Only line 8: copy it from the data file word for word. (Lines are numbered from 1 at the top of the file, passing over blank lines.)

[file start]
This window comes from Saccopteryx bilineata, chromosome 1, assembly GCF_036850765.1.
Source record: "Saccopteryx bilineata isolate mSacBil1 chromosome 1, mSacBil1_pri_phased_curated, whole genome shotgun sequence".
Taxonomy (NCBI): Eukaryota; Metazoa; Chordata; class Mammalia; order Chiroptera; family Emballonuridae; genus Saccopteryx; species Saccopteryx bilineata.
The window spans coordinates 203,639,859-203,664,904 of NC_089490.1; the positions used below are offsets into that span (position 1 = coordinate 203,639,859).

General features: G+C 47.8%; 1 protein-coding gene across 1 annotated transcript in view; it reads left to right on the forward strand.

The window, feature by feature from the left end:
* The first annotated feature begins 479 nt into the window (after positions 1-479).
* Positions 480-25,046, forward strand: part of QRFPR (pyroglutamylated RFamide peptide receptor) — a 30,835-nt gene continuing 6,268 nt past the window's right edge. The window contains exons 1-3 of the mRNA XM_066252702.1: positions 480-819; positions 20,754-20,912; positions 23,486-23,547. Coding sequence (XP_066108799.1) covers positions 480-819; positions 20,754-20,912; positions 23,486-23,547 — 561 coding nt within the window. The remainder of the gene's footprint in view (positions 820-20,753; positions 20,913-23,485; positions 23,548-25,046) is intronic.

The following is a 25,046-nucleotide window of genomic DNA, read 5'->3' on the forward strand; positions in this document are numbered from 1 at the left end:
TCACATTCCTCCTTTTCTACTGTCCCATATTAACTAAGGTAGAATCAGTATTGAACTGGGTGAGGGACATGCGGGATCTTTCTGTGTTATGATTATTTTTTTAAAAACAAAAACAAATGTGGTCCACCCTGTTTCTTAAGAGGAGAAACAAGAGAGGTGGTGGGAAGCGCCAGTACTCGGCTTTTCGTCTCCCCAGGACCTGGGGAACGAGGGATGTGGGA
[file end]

* Positions 480-25,046, forward strand: part of QRFPR (pyroglutamylated RFamide peptide receptor) — a 30,835-nt gene continuing 6,268 nt past the window's right edge. The window contains exons 1-3 of the mRNA XM_066252702.1: positions 480-819; positions 20,754-20,912; positions 23,486-23,547. Coding sequence (XP_066108799.1) covers positions 480-819; positions 20,754-20,912; positions 23,486-23,547 — 561 coding nt within the window. The remainder of the gene's footprint in view (positions 820-20,753; positions 20,913-23,485; positions 23,548-25,046) is intronic.